Respondent resident aliens filed this suit, claiming that petitioners, the Attorney General and other federal parties, targeted them for deportation because of their affiliation with a politically unpopular group, in violation of their First and Fifth Amendment rights. After the District Court preliminarily enjoined the proceedings against respondents, but while an appeal by the Attorney General was pending, Congress passed the Illegal Immigration Reform and Immigrant Responsibility Act of 1996 (IIRIRA), which, inter alia, repealed the old judicial-review scheme in the Immigration and Nationality Act, 8 U. S. C. §1105a, and instituted a new provision, 8 U. S. C. §1252(g), which restricts judicial review of the Attorney General’s “decision or action” to “commence proceedings, adjudicate cases, or execute removal orders against any alien under this Act” “[e]xcept as provided in this section.” The Attorney General filed motions in both the District Court and the Ninth Circuit, arguing that §1252(g) deprived them of jurisdiction over respondents’ selective-enforcement claim. The District Court denied the motion. The Ninth Circuit, consolidating an appeal from that denial with the pending appeal, upheld jurisdiction and affirmed the District Court’s decision on the merits.
Held: Section 1252(g) deprives the federal courts of jurisdiction over respondents’ suit. Pp. 5-21.
Here we have a First Amendment challenge, made by aliens, which have been denied judicial review by an act of Congress. The Court ruled that Congress may indeed deprive federal courts of jurisdiction and remove aliens using IIRAIRA’s administrative process. There’s a “but…”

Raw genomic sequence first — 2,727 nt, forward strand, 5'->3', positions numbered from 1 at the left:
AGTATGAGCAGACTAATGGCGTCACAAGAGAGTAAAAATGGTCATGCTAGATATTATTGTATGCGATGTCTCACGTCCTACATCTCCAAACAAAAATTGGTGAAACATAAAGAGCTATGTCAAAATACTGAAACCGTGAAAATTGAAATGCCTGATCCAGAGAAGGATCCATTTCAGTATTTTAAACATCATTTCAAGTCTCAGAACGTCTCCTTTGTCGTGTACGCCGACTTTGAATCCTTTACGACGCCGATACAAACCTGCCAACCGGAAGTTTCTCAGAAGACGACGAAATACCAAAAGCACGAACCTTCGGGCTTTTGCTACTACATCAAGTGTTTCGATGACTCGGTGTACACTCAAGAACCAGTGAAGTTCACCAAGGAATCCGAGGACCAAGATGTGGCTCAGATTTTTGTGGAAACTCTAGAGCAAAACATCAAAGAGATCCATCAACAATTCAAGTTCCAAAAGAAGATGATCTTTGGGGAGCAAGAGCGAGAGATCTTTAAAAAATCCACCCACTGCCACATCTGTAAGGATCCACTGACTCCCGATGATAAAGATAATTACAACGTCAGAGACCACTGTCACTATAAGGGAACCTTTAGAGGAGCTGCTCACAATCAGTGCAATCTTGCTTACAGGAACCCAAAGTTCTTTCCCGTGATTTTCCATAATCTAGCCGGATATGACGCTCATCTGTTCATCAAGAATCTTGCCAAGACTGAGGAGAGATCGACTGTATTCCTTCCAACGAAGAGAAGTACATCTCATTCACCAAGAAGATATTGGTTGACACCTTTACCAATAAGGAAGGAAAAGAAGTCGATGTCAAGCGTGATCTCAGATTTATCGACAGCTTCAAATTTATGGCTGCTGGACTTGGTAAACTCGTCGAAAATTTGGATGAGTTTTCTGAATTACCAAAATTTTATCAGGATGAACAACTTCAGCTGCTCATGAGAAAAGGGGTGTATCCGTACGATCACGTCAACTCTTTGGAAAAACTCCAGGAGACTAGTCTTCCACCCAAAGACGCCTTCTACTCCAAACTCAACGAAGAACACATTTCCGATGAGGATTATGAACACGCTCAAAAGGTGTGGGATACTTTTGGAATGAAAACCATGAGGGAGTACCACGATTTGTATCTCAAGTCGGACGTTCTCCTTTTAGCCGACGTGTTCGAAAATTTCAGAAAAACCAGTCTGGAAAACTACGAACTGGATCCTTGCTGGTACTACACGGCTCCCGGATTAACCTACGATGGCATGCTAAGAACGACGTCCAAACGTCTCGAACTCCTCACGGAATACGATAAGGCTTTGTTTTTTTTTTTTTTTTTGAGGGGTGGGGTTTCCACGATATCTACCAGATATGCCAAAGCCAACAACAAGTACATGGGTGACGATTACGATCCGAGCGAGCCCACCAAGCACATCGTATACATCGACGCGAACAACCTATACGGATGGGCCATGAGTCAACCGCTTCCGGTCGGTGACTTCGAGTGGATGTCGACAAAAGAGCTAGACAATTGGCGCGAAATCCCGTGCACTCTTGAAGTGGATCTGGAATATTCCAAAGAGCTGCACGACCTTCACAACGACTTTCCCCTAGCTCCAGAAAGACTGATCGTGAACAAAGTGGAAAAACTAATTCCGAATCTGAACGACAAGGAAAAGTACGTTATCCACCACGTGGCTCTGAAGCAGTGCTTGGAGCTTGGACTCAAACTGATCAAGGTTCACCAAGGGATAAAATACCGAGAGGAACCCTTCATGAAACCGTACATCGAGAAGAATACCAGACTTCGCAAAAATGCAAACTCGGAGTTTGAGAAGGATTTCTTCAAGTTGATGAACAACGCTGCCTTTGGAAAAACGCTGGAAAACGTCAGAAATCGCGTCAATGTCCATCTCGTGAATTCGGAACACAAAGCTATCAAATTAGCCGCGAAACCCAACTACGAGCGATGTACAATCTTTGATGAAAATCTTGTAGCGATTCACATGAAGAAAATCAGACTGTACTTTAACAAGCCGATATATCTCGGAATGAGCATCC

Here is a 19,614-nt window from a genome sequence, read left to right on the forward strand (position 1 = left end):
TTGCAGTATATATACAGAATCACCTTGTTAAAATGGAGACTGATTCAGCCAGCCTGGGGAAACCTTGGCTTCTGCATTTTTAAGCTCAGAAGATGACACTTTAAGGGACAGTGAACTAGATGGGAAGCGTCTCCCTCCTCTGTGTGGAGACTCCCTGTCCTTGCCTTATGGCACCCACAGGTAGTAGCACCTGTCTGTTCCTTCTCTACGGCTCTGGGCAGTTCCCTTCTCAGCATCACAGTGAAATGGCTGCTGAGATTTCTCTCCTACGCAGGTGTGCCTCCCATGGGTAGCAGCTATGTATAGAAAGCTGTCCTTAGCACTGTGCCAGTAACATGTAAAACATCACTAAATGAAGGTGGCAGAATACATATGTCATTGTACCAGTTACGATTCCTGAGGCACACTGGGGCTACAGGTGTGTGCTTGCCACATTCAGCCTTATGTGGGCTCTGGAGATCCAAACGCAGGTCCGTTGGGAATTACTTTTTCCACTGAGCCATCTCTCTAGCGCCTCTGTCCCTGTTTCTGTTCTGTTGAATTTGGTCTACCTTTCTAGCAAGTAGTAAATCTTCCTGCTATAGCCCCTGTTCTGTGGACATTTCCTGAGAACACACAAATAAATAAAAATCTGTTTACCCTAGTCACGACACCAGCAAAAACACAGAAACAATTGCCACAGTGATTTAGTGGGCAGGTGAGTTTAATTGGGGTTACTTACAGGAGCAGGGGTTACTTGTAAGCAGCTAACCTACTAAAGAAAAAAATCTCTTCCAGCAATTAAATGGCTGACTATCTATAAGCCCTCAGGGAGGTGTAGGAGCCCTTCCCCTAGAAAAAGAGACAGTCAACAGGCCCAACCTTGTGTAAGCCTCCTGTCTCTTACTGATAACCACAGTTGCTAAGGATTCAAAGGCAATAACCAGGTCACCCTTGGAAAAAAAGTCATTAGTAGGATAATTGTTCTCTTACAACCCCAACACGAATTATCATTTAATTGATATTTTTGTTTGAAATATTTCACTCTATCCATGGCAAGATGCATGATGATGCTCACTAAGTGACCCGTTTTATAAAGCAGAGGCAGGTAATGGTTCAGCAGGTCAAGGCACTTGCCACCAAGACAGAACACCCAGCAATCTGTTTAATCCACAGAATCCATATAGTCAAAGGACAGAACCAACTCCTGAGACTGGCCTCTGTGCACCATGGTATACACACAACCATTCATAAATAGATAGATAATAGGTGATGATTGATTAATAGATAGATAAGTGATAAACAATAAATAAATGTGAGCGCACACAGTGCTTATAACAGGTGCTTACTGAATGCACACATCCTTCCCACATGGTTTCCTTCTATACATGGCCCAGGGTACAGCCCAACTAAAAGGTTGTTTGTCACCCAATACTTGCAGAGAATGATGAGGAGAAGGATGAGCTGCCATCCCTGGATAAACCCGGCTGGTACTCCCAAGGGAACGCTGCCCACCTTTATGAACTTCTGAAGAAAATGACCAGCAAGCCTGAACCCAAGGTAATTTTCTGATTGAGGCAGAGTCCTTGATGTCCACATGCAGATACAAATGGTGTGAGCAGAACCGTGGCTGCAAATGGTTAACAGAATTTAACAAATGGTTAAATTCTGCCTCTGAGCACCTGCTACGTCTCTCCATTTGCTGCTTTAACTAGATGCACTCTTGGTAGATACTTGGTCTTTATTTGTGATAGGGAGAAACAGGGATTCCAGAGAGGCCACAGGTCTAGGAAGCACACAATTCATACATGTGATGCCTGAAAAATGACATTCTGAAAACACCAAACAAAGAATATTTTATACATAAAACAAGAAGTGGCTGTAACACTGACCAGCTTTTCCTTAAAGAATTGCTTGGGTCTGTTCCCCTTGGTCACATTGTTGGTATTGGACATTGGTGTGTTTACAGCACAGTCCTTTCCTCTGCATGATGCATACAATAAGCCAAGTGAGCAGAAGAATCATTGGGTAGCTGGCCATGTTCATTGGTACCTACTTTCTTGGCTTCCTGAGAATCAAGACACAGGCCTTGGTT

Scalia delivered the opinion of the majority:
To resolve the present controversy, we need not rule out the possibility of a rare case in which the alleged basis of discrimination is so outrageous that the foregoing considerations can be overcome. Whether or not there be such exceptions, the general rule certainly applies here. When an alien’s continuing presence in this country is in violation of the immigration laws, the Government does not offend the Constitution by deporting him for the additional reason that it believes him to be a member of an organization that supports terrorist activity.
Ginsburg, joined by Breyer, concurred but wished to address the “outrageous” possibility:
Under our selective prosecution doctrine, “the decision to prosecute may not be deliberately based upon an unjustifiable standard such as race, religion, or other arbitrary classification, including the exercise of protected statutory and constitutional rights.” (?) I am not persuaded that selective enforcement of deportation laws should be exempt from that prescription. If the Government decides to deport an alien “for reasons forbidden by the Constitution,”(?), it does not seem to me that redress for the constitutional violation should turn on the gravity of the governmental sanction. (…)
In sum, were respondents to demonstrate strong likelihood of ultimate success on the merits and a chilling effect on current speech, and were we to find the agency’s action flagrantly improper, precedent and sense would counsel immediate judicial intervention. But respondents have made no such demonstration.
We get a sense of what
What the provision directly addresses is the authority to dismiss, not the authority of the courts to review the dismissal. And the Director does not have the authority to dismiss in violation of the Constitution, nor could Congress give it to him. FindLaw’s United States Supreme Court case and opinions.